“The 47-year-old native of Mexico has stuck to this story on the campaign trail,” Chasnoff wrote, “portraying himself as a patriotic American who immigrated to the United States at age 3 and has lived in this country ever since.”

Medina takes issue with the term “portrayed” in regards to his patriotism, as though he is “pretending to be an American,” he said.

“To imply that he’s somehow less American than you or I is just wrong,” Soules said. “Plenty of people do business in Mexico and live in Texas, it’s a border economy.”

Mayoral candidate Manuel Medina and campaign manger Carlton Soules respond to questions from the media following the press conference.
Mayoral candidate Manuel Medina and campaign manger Carlton Soules respond to questions from the media following the press conference. Credit: Scott Ball / San Antonio Report

Medina claims that he only ran for office in Mexico to build name recognition for his political career.

“I had access to public records from Mexico that stated he was divorced in Mexico, he remarried in Mexico, he worked in Mexico, and ran for office in Mexico,” Chasnoff said. “So whether or not he lived in Mexico during that time, that’s a question that the reader should grapple with and the voter should grapple with.”

As for the accusations of racism and ignorance, Chasnoff said he’ll leave that up to readers as well.

“Anyone who reads [the column]…I am confident that they will come away from reading it with a conclusion that it’s not a racist column, that it really does just question his truthfulness on the campaign trail,” he said

“I’m a ‘one-hundred-percenter’ of the free press,” Medina told reporters. “I’ve learned that you can answer the questions but they’ll write whatever they want.”

Medina accused Chasnoff of describing him as “nothing more than a Mexican native attempting to portray myself as a patriotic American.” The column refers to Medina as a “native of Mexico” and clearly states he became a citizen in 2009.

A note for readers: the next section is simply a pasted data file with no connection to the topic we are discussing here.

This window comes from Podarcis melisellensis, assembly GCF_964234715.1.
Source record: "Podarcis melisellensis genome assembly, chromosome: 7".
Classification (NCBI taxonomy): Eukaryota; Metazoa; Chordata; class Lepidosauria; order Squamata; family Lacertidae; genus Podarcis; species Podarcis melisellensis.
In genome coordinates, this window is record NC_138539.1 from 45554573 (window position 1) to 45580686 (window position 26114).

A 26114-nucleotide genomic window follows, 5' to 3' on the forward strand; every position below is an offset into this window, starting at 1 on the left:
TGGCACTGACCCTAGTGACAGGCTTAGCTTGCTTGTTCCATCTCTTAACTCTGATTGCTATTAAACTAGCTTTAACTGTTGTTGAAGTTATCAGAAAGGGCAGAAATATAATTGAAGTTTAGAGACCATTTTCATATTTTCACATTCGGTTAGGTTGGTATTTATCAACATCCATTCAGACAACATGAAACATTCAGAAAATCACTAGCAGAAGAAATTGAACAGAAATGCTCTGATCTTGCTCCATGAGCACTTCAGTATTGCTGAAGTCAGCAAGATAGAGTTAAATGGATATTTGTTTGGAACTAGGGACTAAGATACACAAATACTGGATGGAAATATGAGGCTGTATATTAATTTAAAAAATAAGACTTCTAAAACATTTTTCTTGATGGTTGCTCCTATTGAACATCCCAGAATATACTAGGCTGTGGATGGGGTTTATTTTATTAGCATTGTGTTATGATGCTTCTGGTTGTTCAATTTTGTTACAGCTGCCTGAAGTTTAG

The column’s implication that Medina didn’t live in the U.S. for long periods of time, Soules told the Rivard Report, is the most erroneous.

[The column] made it sound like [Medina] lied about where he was for 10 years,” he said.

Chasnoff is known in the community for revealing interesting and/or controversial connections in San Antonio’s political realm. He is a columnist, which allows him to add his own perspective or point of view.

“I have a track record of writing columns that question candidates when I perceive that they are not being truthful,” Chasnoff said. “To me it was just another example of pointing out to the readers of the Express-News that a particular candidate was not being truthful to the voters.”

Soules said he’d like to see the Express-News leadership as well as its owner, the Hearst Corporation, hold Chasnoff accountable and “take this seriously.”

“We stand by not only our columnists, but our columns,” stated the newspaper’s Editor-in-Chief Mike Leary in the paper’s coverage of the protest, “They’re 100 percent accurate and documented.”

Mayor Ivy Taylor declined to comment on the issue. Councilman Ron Nirenberg (D8), also campaigning to unseat Taylor, could not be reached before deadline but he told Chasnoff, “This certainly betrays the myth that Manuel Medina has created about himself … and tells voters he can’t be trusted on his biography, let alone his wild promises.”

Iris Dimmick

Senior Reporter Iris Dimmick covers public policy pertaining to social issues, ranging from affordable housing and economic disparity to policing reform and workforce development. Contact her at iris@sareport.org